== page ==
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Black Arts Festival brings culture and parade through Hudson

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    Logan Weiss/Columbia-Greene Media The Black Arts & Culture parade marching down Warren Street in Hudson on Saturday.
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    Logan Weiss/Columbia-Greene Media The Kuumba Dance and Drum ensemble participating in Saturday’s parade.
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    Logan Weiss/Columbia-Greene Media Greg Mosley, president of Operation Unite, New York, giving a speech at Riverside Park.
September 23, 2018 12:15 am

HUDSON — The weather finally cooperated with Operation Unite and its annual Hudson Black Arts and Cultural Festival.

The day’s festivities started with a parade beginning on Seventh Street, which marched down Warren Street, stepping off at 2 p.m. The parade concluded at Riverside Park in Hudson around 3 o’clock and continued with a festival in the park for several more hours.

“This day is a family day,” said Executive Director Elena Mosley, of Operation Unite, Education and Cultural Arts Center.

The festival has a long history that can be traced back to the early ‘60s, Mosley said. African-American families who lived on Columbia Street in Hudson would block off the street and celebrate with friends, family, community and heritage.

Today, 20 years since the parade was established, both the parade and festival have attracted a large and diverse community to celebrate it.

“This is a great thing going on here,” said the Rev. Ed Cross of the Endless Love Temple in Greenport. “We have gotten together over so many years. I am proud to be a member.”

After the parade, the festival kicked off with speeches from Greg Mosley, president of Operation Unite New York, followed by a prayer by the Rev. Ed Cross. Hudson Mayor Rick Recto addressed the crowd, then Elena Mosley thanked sponsors, volunteers and the staff at Operation Unite for making the day’s festivities possible.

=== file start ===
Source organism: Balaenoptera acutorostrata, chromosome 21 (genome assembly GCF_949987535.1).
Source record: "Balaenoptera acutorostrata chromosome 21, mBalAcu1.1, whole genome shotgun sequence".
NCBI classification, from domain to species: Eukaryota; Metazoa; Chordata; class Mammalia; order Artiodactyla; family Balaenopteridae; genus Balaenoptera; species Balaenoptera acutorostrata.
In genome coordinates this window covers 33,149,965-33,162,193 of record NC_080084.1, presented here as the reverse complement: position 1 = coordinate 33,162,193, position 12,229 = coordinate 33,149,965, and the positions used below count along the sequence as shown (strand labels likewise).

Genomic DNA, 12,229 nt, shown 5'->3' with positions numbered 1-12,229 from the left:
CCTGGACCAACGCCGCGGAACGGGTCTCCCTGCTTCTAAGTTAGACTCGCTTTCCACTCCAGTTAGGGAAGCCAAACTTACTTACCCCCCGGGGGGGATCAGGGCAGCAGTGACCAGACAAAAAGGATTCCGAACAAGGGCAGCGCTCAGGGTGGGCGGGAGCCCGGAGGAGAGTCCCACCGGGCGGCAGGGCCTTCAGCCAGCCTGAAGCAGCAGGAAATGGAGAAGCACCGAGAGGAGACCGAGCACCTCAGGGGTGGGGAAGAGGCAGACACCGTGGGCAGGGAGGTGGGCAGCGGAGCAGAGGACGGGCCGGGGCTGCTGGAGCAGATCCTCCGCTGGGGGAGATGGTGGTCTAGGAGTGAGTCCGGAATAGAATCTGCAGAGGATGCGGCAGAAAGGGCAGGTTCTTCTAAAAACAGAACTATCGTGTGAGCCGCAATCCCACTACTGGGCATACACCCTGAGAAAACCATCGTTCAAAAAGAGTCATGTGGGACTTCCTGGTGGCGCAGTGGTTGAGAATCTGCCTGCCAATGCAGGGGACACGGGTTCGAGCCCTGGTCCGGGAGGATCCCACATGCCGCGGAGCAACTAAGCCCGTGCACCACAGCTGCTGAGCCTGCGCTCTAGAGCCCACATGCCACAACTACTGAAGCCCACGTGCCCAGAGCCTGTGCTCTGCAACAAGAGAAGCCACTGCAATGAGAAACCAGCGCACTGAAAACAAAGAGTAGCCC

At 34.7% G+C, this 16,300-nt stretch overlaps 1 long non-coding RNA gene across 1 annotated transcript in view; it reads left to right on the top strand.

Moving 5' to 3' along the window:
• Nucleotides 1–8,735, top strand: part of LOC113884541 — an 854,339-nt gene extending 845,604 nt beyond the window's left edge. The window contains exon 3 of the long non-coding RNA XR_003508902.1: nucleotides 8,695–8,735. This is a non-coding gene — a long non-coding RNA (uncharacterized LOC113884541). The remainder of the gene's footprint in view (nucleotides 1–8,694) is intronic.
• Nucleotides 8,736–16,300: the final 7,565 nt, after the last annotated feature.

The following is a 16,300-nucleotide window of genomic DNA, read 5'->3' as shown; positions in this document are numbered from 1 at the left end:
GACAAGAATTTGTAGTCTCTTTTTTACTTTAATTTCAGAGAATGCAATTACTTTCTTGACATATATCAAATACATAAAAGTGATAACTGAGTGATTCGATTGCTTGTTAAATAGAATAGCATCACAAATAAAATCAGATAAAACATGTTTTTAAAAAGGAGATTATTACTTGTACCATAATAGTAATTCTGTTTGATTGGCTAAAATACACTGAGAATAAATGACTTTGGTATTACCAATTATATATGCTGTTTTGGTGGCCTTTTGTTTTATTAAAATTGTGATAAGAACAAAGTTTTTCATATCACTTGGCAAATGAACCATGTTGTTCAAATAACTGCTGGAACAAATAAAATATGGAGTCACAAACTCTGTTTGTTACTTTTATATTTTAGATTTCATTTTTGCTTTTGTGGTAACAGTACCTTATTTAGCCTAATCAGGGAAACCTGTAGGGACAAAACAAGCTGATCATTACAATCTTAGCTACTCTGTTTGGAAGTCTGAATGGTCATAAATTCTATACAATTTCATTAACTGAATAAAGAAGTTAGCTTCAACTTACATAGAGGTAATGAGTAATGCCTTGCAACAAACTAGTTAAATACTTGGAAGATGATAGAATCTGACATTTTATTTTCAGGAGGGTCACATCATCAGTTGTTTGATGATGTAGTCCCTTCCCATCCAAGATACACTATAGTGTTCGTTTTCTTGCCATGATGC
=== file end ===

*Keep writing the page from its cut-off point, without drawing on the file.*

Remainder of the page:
“Blacks Arts is a celebration of African-American tradition,” Greg Mosley said. “It is to celebrate where you come from.”

Mosley emphasized the importance of teaching young people to appreciate who they are, along with the history of their family and community. The overall goal of the organization is to create productive adults who can continue to invest in the community, according to Greg Mosley.

Celebrating talent in the community, the festival featured the Kuumba Dance and Drum ensemble, Samba Rhymystics Band, a community talent show, drum circle leader Olympia Ward, and a DJ for music, along with activities such as dancing, raffles, vendors, face painting and kids’ games. People who took part in the festival said they appreciated the experience.

“It’s a day where we can get all drummers together,” Peter Tenerowicz, a life-long resident of Hudson, said.

Tenerowicz works with the Kuumba Dance and Drum ensemble and the Black Arts Festival, and has been doing so for over 20 years.

”We are here celebrating ancestors, neighbors and family,” Second Ward Alderwoman Tiffany Garriga said. “Thank you to Operation Unite, New York.”